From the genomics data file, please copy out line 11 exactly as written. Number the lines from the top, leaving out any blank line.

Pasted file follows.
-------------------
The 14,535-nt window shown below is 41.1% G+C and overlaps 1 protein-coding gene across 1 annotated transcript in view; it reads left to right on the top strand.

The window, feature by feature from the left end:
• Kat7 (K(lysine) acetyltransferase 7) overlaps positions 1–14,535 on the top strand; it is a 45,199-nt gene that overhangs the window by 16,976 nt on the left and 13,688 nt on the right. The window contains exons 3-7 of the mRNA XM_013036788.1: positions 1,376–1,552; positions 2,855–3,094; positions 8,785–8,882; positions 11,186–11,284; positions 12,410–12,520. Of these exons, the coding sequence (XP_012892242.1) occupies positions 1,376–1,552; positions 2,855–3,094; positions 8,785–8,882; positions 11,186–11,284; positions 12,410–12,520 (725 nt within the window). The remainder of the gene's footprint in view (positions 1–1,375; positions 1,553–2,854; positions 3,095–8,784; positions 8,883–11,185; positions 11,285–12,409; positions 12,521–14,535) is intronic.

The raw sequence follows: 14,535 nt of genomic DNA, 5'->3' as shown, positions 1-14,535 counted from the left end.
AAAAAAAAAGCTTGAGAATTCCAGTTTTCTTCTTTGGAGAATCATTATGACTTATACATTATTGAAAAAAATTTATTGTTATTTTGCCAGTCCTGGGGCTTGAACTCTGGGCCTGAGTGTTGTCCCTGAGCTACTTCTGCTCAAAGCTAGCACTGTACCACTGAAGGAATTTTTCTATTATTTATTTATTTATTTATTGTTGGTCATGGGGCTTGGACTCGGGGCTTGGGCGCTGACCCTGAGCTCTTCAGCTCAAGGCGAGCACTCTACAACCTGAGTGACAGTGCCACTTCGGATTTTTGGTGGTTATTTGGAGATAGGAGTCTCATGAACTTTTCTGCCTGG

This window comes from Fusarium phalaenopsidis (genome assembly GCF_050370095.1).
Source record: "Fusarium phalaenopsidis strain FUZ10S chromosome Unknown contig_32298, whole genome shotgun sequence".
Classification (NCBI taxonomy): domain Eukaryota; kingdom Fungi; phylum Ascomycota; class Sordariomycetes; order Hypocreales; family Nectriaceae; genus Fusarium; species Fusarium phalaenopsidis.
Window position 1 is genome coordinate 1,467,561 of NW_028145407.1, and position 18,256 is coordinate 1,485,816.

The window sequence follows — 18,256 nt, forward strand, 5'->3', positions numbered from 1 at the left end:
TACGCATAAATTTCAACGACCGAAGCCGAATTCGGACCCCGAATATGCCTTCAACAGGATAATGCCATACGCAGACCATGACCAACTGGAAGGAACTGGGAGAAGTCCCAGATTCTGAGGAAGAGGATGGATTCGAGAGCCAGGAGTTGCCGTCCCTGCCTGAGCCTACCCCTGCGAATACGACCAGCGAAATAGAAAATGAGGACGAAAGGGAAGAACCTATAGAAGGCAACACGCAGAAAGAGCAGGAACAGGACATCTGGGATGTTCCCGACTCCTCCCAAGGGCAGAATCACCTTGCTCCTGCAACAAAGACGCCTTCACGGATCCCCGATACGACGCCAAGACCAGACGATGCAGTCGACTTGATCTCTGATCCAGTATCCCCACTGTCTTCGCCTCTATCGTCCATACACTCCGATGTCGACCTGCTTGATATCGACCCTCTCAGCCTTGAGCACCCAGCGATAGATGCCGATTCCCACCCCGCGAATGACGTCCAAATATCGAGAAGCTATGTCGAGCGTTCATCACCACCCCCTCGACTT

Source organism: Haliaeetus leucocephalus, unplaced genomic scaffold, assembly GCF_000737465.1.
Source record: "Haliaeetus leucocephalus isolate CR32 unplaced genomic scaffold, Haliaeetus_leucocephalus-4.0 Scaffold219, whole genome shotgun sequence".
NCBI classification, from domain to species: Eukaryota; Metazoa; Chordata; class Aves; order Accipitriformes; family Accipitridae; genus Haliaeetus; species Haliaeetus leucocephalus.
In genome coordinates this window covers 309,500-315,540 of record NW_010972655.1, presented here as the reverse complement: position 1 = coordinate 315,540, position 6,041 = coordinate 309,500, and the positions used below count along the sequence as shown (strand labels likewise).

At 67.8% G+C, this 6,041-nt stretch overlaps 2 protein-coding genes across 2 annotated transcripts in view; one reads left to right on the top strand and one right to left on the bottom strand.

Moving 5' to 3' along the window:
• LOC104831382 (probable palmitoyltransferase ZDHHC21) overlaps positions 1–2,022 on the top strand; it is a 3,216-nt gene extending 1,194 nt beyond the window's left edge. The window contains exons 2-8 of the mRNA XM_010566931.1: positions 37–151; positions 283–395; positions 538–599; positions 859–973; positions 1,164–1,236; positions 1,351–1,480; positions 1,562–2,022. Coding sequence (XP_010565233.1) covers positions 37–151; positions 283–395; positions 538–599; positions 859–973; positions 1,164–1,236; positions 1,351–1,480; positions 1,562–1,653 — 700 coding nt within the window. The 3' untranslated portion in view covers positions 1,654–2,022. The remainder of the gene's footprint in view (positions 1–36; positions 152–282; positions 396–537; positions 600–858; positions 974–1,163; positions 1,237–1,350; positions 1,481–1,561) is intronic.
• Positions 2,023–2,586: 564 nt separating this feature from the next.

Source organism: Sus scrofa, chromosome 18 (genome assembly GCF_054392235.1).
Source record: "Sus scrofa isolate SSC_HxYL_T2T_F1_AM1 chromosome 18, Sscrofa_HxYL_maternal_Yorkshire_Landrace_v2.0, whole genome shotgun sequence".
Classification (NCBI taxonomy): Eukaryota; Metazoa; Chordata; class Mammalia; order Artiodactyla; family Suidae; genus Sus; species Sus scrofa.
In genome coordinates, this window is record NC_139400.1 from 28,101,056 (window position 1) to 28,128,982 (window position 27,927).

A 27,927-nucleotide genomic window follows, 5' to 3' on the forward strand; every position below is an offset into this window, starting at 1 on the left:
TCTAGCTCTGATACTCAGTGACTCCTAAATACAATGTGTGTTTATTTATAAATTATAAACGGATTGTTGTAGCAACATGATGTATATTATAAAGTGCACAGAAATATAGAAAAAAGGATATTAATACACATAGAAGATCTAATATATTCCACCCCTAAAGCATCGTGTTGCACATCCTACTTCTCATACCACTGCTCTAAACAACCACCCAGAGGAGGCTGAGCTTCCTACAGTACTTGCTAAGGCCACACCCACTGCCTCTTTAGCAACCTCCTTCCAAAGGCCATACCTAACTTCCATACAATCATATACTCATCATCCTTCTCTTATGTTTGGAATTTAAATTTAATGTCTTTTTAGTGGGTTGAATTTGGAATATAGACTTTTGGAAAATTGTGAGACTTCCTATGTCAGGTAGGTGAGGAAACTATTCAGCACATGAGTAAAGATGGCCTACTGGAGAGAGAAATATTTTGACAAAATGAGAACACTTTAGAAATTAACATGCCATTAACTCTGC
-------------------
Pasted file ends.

TACGCATAAATTTCAACGACCGAAGCCGAATTCGGACCCCGAATATGCCTTCAACAGGATAATGCCATACGCAGACCATGACCAACTGGAAGGAACTGGGAGAAGTCCCAGATTCTGAGGAAGAGGATGGATTCGAGAGCCAGGAGTTGCCGTCCCTGCCTGAGCCTACCCCTGCGAATACGACCAGCGAAATAGAAAATGAGGACGAAAGGGAAGAACCTATAGAAGGCAACACGCAGAAAGAGCAGGAACAGGACATCTGGGATGTTCCCGACTCCTCCCAAGGGCAGAATCACCTTGCTCCTGCAACAAAGACGCCTTCACGGATCCCCGATACGACGCCAAGACCAGACGATGCAGTCGACTTGATCTCTGATCCAGTATCCCCACTGTCTTCGCCTCTATCGTCCATACACTCCGATGTCGACCTGCTTGATATCGACCCTCTCAGCCTTGAGCACCCAGCGATAGATGCCGATTCCCACCCCGCGAATGACGTCCAAATATCGAGAAGCTATGTCGAGCGTTCATCACCACCCCCTCGACTT